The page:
Project Overview

Helping Health

This project will use the design processes from IDEO and Stanford to aid students in their attempt to solve health issues in our communities. Students will begin the project with an expert panel of 15+health professionals who will help them frame the problems facing their fields. Doctors, nurses, health administrators, CDC personnel, substance abuse prevention specialists, and more will populate the panel, then later serve as mentors for students throughout the project. Students will capture their processes and solicit feedback online and will do intensive fieldwork to vet their ideas and learn more about their project interests. They will attend trips to Atlanta, Chattanooga, and Winston-Salem to visit a variety of fascinating sites that will inform and inspire them. Students will create products or services to address a problem of interest, then present those ideas to the same experts who attended the entry event in a poster session at the final exhibition. 


Driving Question


How can we help solve health problems in our community & beyond?

Milestones & Timeline


The milestones below:


Entry Event

TCEC held a Town Hall and a community forum to talk about public health issues, then let students chat with presenters to “shop around” for project ideas. Students have thought up problems to work on. For the final product, these same presenters will come back and view the potential solutions devised by students.

Milestone 1: Challenge Definition & Discovery


During this checkpoint, the student teams  have researched and defined a specific problem associated with a health issue in order to outline a potential solution in the form of a product or service. Students have submitted a project proposal to each other and their teachers. The proposal's were professionally organized and documented their ideas for future communications with community experts and professionals.


Milestone 2: Interpretation & Ideation

During this phase, students have made sense of their work from the Discovery phase by sifting through their field notes and synthesizing the information they gathered. Following that, they conducted a formal brainstorm to create solutions for the problem they have identified and investigated. They used protocols from Stanford D.School's design bootleg book and the IDEO workbook to organize their work. In this phase, the students also told their group's story on social media and to their peers to help them analyze their field work more fully.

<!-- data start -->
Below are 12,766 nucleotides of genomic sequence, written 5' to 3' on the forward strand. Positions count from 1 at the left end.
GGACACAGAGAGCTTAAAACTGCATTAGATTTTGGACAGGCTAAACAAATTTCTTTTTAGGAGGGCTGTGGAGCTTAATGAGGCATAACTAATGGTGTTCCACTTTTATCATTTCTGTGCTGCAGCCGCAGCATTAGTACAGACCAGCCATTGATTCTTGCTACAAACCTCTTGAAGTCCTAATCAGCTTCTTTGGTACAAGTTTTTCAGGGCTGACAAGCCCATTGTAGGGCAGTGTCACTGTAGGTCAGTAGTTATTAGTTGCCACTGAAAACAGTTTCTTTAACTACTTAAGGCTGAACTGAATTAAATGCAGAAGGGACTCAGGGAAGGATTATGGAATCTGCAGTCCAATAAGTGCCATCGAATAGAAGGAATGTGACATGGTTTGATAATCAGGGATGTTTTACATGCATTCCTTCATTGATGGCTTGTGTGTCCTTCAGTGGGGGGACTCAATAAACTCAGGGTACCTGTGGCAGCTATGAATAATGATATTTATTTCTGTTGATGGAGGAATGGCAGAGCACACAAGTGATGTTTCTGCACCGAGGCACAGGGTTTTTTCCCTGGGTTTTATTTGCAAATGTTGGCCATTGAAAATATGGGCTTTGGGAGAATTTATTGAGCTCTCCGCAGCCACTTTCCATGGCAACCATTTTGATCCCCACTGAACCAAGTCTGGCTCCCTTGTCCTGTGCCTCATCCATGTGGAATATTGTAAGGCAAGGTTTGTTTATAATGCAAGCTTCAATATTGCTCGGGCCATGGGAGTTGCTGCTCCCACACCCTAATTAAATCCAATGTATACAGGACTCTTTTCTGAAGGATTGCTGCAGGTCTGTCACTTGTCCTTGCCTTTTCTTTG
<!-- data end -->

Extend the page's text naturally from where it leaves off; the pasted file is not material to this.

Milestone 3: Experimentation 

During this phase, students designed a prototype for a potential solution to their health issues. After structuring their ideas, they solicited  feedback from mentors, peers, and their social media audience. They integrated that feedback into their next prototypes.


Milestone 4: Evolution & Exhibition

Students entered the evolution phase where they monitored their programs and packaged them in ways that are compelling to the public audience. The goal for this phase is for students to have final drafts of the service plan that they could show to organizations to launch their product or service. The evolution phase also involves students creating materials and branding their products.

Final Event & Products


In the final stage of the project, the roles were reversed. There was a  town hall-styled panels comprised of students discussing the problems that they researched and the potential solutions that they developed. The health professionals who were at the entry event returned to see the student-led panels. If a promising solution is thought-out enough, there is the potential for an interested community member to back the idea and help bring it to reality.

For the final event, the students will need to have

  • Prototypes of working product and/or pilot program

  • Branded business/ organizational identity: Who are you? What are you trying to do?

    • Organizational identity document (mission, vision, program/activities, budget, strategic plan, organizational structure, marketing/communications, social media, impact plan)

    • Website

    • Logo

    • Brochure/flyer

    • Social media campaign

  • Presentations (to the bucket groups)

  • Final Town Hall participation

    • Students will speak on various panels related to their projects topics. Panels mimic the bucket groups as best as possible

    • Gallery walk posters session afterward to chat with community partners about their ideas/ potentially setting up future capstone, passion projects, and/or service-learning opportunities

  • Posters

    • Shows their organizational ID

    • Presents workable solutions

    • Documents their process

    • Well designed

    • Team presentations

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